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This article is written by Rajshree Mukherjee, pursuing a Certificate Course in Media and Entertainment Law: Contracts, Licensing and Regulations, and Karishma Karnik, pursuing a Diploma in Intellectual Property, Media and Entertainment Laws from


This assignment will specifically deal with the concept of Fair Use Law and how this concept derived its significance in Indian cases. It will also focus on the legislation that deals with this law and to what extent this law can be applicable based on the analysis of certain landmarks judgments of U.K., U.S as well as Indian cases.

Doctrine of Fair Dealing

Doctrine of Fair Dealing is an exception to the law that would usually protect any material that would be considered to be copyrighted as under the Indian Copyright Act, 1957 (hereinafter known as the “Act”). It is a legal doctrine which permits a person to use any work which is protected under the Act with limited usage of such work so as to maintain the sanctity and originality of such work as well as the registered proprietor of the work. 

The meaning of “Fair Dealing” depends on different facts and circumstances. In India, the Court applies basic common sense so that they can determine as to what can be constituted as Fair Dealing on the case- to- case basis. Fair dealing is a significant limitation on the exclusive right of the copyright owner. It has been interpreted by the courts on a number of occasions by judging the economic impact it has on the copyright owner. Where the economic impact is not significant, the use may constitute fair dealing. The fair nature of the dealing depends on the following four factors:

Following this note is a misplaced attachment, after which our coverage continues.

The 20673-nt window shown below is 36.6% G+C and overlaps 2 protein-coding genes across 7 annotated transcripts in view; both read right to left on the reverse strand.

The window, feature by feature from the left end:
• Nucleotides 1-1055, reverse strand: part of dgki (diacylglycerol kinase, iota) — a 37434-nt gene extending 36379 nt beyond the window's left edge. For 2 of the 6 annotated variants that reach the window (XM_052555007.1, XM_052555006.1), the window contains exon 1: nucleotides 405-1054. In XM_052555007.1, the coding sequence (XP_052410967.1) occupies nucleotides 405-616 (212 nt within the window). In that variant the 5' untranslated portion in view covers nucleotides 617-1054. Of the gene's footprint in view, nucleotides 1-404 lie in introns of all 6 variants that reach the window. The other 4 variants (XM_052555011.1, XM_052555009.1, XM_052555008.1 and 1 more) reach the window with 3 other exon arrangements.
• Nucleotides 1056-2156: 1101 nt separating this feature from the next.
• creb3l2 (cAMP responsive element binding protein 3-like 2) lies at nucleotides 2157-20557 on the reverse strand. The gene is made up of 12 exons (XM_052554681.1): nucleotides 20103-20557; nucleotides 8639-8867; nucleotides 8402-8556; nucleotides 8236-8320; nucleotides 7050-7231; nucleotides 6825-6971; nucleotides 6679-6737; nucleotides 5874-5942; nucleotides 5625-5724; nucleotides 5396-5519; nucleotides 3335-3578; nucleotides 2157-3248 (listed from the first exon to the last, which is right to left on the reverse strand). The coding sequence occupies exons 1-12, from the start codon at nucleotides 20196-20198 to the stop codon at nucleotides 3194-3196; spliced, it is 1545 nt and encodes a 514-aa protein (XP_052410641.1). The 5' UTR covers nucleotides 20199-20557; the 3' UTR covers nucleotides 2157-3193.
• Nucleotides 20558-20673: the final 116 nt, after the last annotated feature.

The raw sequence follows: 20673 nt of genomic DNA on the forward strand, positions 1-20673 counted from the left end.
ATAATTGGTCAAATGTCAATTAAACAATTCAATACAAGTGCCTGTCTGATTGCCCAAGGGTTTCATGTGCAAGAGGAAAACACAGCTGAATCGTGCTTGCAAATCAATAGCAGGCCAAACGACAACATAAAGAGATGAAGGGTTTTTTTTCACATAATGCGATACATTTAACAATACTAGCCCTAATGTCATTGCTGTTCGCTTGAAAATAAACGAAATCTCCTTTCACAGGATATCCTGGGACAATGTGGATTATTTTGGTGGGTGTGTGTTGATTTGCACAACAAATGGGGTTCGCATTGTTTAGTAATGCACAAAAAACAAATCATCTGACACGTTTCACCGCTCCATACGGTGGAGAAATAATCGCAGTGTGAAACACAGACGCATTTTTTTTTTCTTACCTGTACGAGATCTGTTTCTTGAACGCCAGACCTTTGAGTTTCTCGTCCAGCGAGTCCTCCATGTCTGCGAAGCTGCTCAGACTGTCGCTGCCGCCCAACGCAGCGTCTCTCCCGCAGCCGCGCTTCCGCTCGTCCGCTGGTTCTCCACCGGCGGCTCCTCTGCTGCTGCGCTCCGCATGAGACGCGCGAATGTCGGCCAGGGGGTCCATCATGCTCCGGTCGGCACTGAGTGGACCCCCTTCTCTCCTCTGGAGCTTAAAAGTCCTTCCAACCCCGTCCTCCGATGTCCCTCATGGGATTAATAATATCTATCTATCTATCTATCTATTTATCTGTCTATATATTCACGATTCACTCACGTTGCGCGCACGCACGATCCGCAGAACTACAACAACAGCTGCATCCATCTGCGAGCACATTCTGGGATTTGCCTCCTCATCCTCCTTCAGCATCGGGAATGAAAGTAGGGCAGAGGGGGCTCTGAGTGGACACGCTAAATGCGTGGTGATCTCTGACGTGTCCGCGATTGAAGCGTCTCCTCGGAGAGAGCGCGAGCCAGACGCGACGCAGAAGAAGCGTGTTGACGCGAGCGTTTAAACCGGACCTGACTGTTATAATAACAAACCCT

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  1. the purpose of use;
  2. the nature of the work;
  3. the amount of the work used, and
  4. the effect of use of the work on the original.

In consonance with the UK Copyright laws, India has adopted the concept of Fair Dealing for the past years. On the other hand, the same concept is known as “Fair Use” under U.S. Copyright laws. Cases such as Gyles vs Wilcox which had established the concept of “Fair Abridgment” and Folsom vs Marsh have established the concept of what Fair Dealing is. These cases acted as precedents to the Indian cases which will be discussed in brief later in this assignment. 

In the recent amendment that has been made in the Act known as the Copyright (Amendment) Act, 2012, the concept of Fair Dealing has also included works in the line of musical or cinematographic in nature. The reason for this is that since both personal and private works have been amended in the recent Act except work done in the line of computer programming, the scope has become much wider to consider what can be considered to be Fair Dealing under the Indian Regime. Also, Fair Dealing has been considered to benefit disabled persons who can now access works including sharing with any person with a disability for private or personal use, research or for any other educational purposes. 

To know more about Fair use please visit 

What do you mean by Fair Use under the Indian Copyright Act?